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Watch Out for Clever Women! by Joe Hayes
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Watch Out for Clever Women!

by Joe Hayes

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Picked this up thinking it would be 'good for me' - teach me something about Hispanic culture etc. I was pleasantly surprised at what a kick it is! I've seen some similar motifs in folk tales from other cultures, but Hayes and Hill bring these to vivid life, making them concise, funny, and effective. ( )
  Cheryl_in_CC_NV | Jun 6, 2016 |
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Book description
Contents: In the Days of King Adobe / That Will Teach you / The Day it Snowed Tortillas / Just Say Baaaa / Watch Out! /
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Amazon.com Product Description (ISBN 0938317202, Paperback)

A bilingual collection of Southwestern folktales with some tricky women teaching people simple lessons. Humor shines through the fabric of these fables, with bad guys finding that the joke is, invariably, on them.—Bookpaper

"Our favorite storyteller, Joe Hayes, goes in for a bit of affirmative action in this collection of his Hispanic folktales. Every one of them features a woman heroine, every one of them is presented in Spanish and English, and every one of them is great fun in the best Joe Hayes style."— New Mexico Magazine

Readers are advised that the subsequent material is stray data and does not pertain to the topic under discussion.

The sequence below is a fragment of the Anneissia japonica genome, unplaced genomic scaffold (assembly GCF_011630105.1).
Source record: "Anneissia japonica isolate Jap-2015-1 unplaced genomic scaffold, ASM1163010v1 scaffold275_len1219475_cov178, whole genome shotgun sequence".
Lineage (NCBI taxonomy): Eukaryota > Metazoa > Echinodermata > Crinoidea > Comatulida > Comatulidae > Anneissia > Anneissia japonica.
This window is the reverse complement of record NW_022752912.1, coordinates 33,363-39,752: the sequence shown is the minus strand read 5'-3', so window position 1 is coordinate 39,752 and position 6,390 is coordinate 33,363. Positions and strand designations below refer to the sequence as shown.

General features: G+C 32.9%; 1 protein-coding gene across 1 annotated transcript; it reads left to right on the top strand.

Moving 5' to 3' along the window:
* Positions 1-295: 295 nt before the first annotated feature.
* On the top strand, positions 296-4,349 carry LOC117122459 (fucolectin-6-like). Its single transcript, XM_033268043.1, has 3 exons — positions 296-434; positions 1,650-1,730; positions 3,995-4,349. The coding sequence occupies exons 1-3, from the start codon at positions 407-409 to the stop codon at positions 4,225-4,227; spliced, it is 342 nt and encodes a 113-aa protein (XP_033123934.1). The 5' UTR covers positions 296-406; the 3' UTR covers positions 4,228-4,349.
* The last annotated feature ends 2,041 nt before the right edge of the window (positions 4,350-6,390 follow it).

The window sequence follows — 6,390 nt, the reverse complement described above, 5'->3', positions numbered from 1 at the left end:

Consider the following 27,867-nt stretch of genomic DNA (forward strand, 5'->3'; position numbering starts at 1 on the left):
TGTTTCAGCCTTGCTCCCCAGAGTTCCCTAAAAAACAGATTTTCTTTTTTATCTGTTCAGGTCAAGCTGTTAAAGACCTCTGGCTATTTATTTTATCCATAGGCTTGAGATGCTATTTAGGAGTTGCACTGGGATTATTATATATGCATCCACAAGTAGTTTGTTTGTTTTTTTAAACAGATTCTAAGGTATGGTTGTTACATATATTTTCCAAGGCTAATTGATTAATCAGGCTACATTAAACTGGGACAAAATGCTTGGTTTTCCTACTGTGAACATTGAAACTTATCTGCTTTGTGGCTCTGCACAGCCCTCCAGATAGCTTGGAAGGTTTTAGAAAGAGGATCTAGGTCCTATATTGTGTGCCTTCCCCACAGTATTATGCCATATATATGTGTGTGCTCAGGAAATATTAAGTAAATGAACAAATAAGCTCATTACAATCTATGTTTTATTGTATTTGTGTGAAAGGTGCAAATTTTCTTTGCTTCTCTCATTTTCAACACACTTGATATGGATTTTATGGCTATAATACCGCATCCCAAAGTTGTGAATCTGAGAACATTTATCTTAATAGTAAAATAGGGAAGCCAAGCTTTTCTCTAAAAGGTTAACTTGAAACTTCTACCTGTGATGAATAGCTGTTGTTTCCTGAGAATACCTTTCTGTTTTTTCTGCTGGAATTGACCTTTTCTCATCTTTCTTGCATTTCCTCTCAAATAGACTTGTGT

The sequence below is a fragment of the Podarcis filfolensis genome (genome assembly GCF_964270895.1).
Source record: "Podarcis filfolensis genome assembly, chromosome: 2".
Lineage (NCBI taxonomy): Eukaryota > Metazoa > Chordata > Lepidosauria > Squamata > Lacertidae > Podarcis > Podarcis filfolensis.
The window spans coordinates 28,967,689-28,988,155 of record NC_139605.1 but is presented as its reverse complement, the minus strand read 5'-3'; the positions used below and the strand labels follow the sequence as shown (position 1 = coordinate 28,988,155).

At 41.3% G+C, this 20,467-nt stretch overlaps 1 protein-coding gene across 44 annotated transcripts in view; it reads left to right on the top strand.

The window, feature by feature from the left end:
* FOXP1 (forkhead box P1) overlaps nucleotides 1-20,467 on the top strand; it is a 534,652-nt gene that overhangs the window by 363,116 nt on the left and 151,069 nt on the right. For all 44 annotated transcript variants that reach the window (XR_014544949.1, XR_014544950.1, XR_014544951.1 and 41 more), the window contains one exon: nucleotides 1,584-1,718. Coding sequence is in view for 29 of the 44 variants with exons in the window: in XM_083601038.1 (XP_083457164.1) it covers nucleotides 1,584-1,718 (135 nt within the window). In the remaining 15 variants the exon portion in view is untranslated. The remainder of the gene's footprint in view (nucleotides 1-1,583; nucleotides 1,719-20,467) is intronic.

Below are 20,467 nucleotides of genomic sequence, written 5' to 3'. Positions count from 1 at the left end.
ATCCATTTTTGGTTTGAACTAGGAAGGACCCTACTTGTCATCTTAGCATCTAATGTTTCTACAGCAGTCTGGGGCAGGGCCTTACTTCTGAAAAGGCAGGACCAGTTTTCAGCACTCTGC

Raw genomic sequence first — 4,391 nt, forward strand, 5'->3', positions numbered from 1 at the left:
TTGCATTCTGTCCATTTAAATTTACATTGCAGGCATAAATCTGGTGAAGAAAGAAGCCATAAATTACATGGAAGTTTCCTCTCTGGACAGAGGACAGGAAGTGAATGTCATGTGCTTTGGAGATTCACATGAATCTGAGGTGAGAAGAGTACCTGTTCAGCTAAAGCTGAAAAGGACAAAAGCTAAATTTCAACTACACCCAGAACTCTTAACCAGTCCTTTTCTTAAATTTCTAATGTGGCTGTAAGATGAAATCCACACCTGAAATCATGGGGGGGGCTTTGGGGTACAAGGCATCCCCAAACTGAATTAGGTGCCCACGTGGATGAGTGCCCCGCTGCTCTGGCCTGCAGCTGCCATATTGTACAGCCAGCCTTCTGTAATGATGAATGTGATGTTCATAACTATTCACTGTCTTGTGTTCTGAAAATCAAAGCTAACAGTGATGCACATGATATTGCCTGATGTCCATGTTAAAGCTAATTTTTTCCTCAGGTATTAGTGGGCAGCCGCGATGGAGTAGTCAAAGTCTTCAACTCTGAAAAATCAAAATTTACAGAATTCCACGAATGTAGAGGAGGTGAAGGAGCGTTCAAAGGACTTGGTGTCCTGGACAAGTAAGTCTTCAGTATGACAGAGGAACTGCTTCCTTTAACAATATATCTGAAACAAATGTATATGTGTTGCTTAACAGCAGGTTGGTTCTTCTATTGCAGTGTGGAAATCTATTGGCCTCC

Table of Contents
In the Days of King Adobe / En los días del Rey Adobín (Spanish)
That Will Teach You / Ya aprenderás (Spanish)
The Day It Snowed Tortillas / El día que nevó tortillas (Spanish)
Just Say Baaaa / Di nomás baaaa (Spanish)
Watch Out! / ¡Cuidado! (Spanish)

A Note from Joe Hayes
"Hispanic tales in the Southwest are almost all of European origin, coming first from Spain to Mexico hundreds of years ago, and then north as Spanish colonists settled in what we now call Arizona, New Mexico, Texas and California. Readers who are familiar with world folklore will recognize all the tales in this collection. For example, some may know an Ethiopian variant of "That Will Teach You" from Harold Courlander’s Fire On the Mountain. Many will relate "The Day It Snowed Tortillas," which has been something of a signature story for me for over a decade, to a well-known Russian folktale. In both of these other versions, however, the resourceful character is a man rather than a woman. That a woman is the clever one in the Hispanic variants reveals something about the attitude toward women and a great deal about the sense of humor. People the world over tell stories of a humble individual tricking an overbearing person of higher status, but the idea is especially cherished in Hispanic story lore. Making the trickster a woman, who would traditionally be thought of as less powerful than a man, adds spice to the trick.

From The Day It Snowed Tortillas / El dí que nevó tortillas

Here is a story about a woman who was married to a poor woodcutter. The man was good at this work. He could chop down a tree in no ti

(retrieved from Amazon Thu, 12 Mar 2015 18:16:26 -0400)

(see all 2 descriptions)

A retelling, in parallel English and Spanish text, of traditional tales from New Mexico about resourceful women.

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